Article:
• Once in contact via the Probe Droid, Vader tries to extract the location of the base from Luke's mind using the Force.  Our man successfully resists.
  • Meanwhile, Han and Artoo - mostly Artoo - figure out how to destroy the Probe Droid.
  • Our friends finally go home and the series ends.

Tales of the Jedi: The Freedon Nadd Uprising 1
August 2, 1994
Tom Veitch/Tony Akins
In-Story Timeline: 3,998 BBY

  • We return to the story of Ulic Qel-Droma and his friends on Onderon.
  • The Beast Wars are over and the new rulers of Iziz, Galia and Oron Kira, wish to purge their world of Dark Side influence by sending away the sarcophagi of the former rulers: Queen Amanoa and Freedon Nadd.
  • However, during the ceremony, a group of "Naddists" attack, stealing the sarcophagi.
  • The word sarcophagi, the proper plural of sarcophagus, is used numerous times in the text.  This pleases me greatly.
  • Master Arca and Ulic go to King Ommin, Galia's father, long confined to life-support, for help.
  • It turns out, Ommin isn't so helpless at all and his own sympathies lie with the Dark Side, not the Light.  He rises from his bed and kidnaps Arca.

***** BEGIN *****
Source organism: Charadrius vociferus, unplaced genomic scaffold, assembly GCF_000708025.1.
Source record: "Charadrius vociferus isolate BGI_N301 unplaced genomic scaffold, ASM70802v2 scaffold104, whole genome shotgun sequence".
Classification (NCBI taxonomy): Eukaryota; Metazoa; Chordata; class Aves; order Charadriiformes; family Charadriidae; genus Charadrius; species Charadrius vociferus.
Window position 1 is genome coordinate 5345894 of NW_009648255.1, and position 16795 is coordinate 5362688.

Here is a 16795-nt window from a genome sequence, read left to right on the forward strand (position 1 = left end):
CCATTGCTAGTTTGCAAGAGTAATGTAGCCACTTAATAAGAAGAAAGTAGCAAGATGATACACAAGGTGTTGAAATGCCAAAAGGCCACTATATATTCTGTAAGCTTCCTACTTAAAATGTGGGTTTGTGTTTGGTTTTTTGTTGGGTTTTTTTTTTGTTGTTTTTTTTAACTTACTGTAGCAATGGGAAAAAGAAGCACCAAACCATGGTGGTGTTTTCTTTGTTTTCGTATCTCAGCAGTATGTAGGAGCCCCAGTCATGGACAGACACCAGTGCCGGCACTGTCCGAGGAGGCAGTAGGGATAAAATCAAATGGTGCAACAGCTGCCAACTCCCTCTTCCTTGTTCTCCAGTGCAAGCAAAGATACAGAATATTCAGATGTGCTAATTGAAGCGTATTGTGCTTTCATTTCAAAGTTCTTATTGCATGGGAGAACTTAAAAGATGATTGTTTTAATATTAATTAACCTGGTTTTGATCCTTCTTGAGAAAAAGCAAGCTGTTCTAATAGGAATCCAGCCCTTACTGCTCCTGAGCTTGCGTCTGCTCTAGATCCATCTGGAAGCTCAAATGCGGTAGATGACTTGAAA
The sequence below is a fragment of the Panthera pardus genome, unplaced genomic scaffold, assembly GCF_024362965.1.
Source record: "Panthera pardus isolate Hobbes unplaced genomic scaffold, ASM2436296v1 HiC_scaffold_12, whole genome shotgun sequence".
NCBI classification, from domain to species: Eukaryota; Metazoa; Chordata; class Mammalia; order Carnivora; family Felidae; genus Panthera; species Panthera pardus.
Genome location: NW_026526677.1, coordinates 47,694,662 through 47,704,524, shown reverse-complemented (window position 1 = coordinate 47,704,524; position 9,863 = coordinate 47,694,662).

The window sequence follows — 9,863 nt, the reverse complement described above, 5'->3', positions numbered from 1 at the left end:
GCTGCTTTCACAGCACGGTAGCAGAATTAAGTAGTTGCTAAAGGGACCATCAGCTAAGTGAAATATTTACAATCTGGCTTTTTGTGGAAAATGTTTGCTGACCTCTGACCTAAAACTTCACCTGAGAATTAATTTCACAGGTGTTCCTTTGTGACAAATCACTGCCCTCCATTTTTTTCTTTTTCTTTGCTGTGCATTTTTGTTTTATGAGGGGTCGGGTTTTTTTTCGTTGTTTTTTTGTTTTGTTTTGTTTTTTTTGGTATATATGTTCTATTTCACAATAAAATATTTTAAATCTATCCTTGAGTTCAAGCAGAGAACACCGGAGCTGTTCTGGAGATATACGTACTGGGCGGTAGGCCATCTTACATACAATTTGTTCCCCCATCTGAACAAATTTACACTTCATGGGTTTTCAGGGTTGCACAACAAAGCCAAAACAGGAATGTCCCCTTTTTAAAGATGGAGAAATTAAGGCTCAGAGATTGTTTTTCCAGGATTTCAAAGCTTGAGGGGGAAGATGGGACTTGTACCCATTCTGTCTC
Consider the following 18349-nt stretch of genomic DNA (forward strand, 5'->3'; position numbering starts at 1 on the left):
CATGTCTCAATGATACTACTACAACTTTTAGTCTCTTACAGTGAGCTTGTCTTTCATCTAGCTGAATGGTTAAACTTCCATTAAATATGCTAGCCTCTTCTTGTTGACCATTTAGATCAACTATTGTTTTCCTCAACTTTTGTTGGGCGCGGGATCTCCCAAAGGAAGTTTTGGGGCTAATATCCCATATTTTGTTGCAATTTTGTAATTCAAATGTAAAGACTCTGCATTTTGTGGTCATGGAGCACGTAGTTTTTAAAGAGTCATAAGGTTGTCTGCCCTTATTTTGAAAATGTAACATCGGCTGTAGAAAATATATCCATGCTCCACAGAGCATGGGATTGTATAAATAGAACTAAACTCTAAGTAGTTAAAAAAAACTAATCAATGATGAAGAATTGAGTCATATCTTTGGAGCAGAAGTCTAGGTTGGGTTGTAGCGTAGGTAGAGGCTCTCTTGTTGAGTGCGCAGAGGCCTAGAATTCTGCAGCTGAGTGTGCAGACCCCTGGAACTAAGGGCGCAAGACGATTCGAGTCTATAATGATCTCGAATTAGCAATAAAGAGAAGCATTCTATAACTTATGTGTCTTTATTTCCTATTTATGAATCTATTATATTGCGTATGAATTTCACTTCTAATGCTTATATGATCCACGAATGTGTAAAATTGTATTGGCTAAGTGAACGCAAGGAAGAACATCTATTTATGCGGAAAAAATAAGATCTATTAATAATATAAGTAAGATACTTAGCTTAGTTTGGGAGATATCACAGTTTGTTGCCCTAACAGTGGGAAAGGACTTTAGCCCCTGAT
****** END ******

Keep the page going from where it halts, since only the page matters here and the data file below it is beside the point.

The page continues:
• Ulic and Galia return to Iziz to discover the Naddists have taken over.  They and their friends retreat and call out to the Republic and the Jedi for help.
  • Among those who respond to the call are Master Thon and Nomi.  And so, the two previous threads of Tales of the Jedi come together.
  • While officials on Corsucant debate their own response to the crisis, Satal and Aleema Keto, heirs to royalty in the Empress Teta system, steal Dark Side relics from the Galactic Museum.
  • Together, they head to Onderon themselves, though they intend to take up with the baddies.

Friday, April 16, 2021

Star Trek: Future Imperfect

Episode: "Future Imperfect"
Series: Star Trek: The Next Generation
Season 4, Episode 8
Original Air Date: November 12, 1990

During an away mission, Riker falls unconscious.  When he comes to, it's 16 years later.  He is now captain of the Enterprise.  He's both a widower and a father.  A Romulan diplomatic delegation, led by Tomalok, is coming aboard to negotiate a peace treaty.  He doesn't remember anything of the time in between.

Perhaps all is not as it seems...

This may be the best Riker episode so far, not so much for the story itself which is mostly forgettable but for establishing the character.  Especially in the aftermath of "The Best of Both Worlds," it's time for Will Riker to come into his own.  There's a new confidence.  Even though he's not quite ready to accept being ship captain, it's not difficult to believe from the viewer's perspective.

And the Jean-Luc/Ethan/Barash story is both sad and sweet.  As Elton John would say, "It's lonely out in space."


Acting Notes

Andreas Katsulas (Tomalok) was born May 18, 1946 in St. Louis, Missouri.  His most famous role was that of G'Kar on Babylon 5.  On the big screen, he is perhaps best remembered as the one-armed Sykes in The Fugitive.